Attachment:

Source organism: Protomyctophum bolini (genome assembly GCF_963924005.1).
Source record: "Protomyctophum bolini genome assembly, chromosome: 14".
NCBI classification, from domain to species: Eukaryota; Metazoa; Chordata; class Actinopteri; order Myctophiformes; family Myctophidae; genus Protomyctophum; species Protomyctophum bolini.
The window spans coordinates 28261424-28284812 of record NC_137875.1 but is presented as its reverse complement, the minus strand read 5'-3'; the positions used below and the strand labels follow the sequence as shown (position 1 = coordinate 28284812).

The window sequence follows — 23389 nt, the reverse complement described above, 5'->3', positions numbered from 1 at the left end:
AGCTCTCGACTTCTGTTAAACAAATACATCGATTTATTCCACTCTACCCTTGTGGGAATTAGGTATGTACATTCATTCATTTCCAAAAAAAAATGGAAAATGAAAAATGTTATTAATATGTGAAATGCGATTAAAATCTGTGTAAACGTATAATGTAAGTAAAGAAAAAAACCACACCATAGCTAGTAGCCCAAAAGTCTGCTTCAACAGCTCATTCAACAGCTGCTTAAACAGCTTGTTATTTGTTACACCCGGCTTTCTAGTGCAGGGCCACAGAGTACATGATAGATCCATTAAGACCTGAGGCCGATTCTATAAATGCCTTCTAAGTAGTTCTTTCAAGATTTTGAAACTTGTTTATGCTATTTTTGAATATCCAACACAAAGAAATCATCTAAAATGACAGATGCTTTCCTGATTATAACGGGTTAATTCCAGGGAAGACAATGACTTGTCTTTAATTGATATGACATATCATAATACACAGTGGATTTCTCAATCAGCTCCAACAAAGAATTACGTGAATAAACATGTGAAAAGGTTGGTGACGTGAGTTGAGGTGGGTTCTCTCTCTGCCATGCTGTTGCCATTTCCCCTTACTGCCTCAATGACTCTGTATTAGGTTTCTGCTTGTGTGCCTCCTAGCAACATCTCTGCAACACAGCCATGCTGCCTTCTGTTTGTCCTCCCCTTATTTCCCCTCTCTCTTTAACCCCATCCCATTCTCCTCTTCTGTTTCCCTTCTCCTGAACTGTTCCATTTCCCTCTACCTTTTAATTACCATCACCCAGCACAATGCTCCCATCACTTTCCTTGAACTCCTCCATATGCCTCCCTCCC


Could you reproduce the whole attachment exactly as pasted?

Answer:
Source organism: Protomyctophum bolini (genome assembly GCF_963924005.1).
Source record: "Protomyctophum bolini genome assembly, chromosome: 14".
NCBI classification, from domain to species: Eukaryota; Metazoa; Chordata; class Actinopteri; order Myctophiformes; family Myctophidae; genus Protomyctophum; species Protomyctophum bolini.
The window spans coordinates 28261424-28284812 of record NC_137875.1 but is presented as its reverse complement, the minus strand read 5'-3'; the positions used below and the strand labels follow the sequence as shown (position 1 = coordinate 28284812).

The window sequence follows — 23389 nt, the reverse complement described above, 5'->3', positions numbered from 1 at the left end:
AGCTCTCGACTTCTGTTAAACAAATACATCGATTTATTCCACTCTACCCTTGTGGGAATTAGGTATGTACATTCATTCATTTCCAAAAAAAAATGGAAAATGAAAAATGTTATTAATATGTGAAATGCGATTAAAATCTGTGTAAACGTATAATGTAAGTAAAGAAAAAAACCACACCATAGCTAGTAGCCCAAAAGTCTGCTTCAACAGCTCATTCAACAGCTGCTTAAACAGCTTGTTATTTGTTACACCCGGCTTTCTAGTGCAGGGCCACAGAGTACATGATAGATCCATTAAGACCTGAGGCCGATTCTATAAATGCCTTCTAAGTAGTTCTTTCAAGATTTTGAAACTTGTTTATGCTATTTTTGAATATCCAACACAAAGAAATCATCTAAAATGACAGATGCTTTCCTGATTATAACGGGTTAATTCCAGGGAAGACAATGACTTGTCTTTAATTGATATGACATATCATAATACACAGTGGATTTCTCAATCAGCTCCAACAAAGAATTACGTGAATAAACATGTGAAAAGGTTGGTGACGTGAGTTGAGGTGGGTTCTCTCTCTGCCATGCTGTTGCCATTTCCCCTTACTGCCTCAATGACTCTGTATTAGGTTTCTGCTTGTGTGCCTCCTAGCAACATCTCTGCAACACAGCCATGCTGCCTTCTGTTTGTCCTCCCCTTATTTCCCCTCTCTCTTTAACCCCATCCCATTCTCCTCTTCTGTTTCCCTTCTCCTGAACTGTTCCATTTCCCTCTACCTTTTAATTACCATCACCCAGCACAATGCTCCCATCACTTTCCTTGAACTCCTCCATATGCCTCCCTCCC